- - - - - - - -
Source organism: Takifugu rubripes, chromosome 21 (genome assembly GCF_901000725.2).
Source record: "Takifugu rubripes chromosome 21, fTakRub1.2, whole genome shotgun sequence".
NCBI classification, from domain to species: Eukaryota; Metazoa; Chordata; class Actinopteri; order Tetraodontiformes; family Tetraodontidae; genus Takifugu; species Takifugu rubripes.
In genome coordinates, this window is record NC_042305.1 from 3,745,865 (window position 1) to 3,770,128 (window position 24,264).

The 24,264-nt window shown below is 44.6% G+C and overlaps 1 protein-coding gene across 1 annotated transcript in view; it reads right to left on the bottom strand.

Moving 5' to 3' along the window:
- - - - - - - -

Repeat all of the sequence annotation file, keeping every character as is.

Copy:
Source organism: Takifugu rubripes, chromosome 21 (genome assembly GCF_901000725.2).
Source record: "Takifugu rubripes chromosome 21, fTakRub1.2, whole genome shotgun sequence".
NCBI classification, from domain to species: Eukaryota; Metazoa; Chordata; class Actinopteri; order Tetraodontiformes; family Tetraodontidae; genus Takifugu; species Takifugu rubripes.
In genome coordinates, this window is record NC_042305.1 from 3,745,865 (window position 1) to 3,770,128 (window position 24,264).

The 24,264-nt window shown below is 44.6% G+C and overlaps 1 protein-coding gene across 1 annotated transcript in view; it reads right to left on the bottom strand.

Moving 5' to 3' along the window: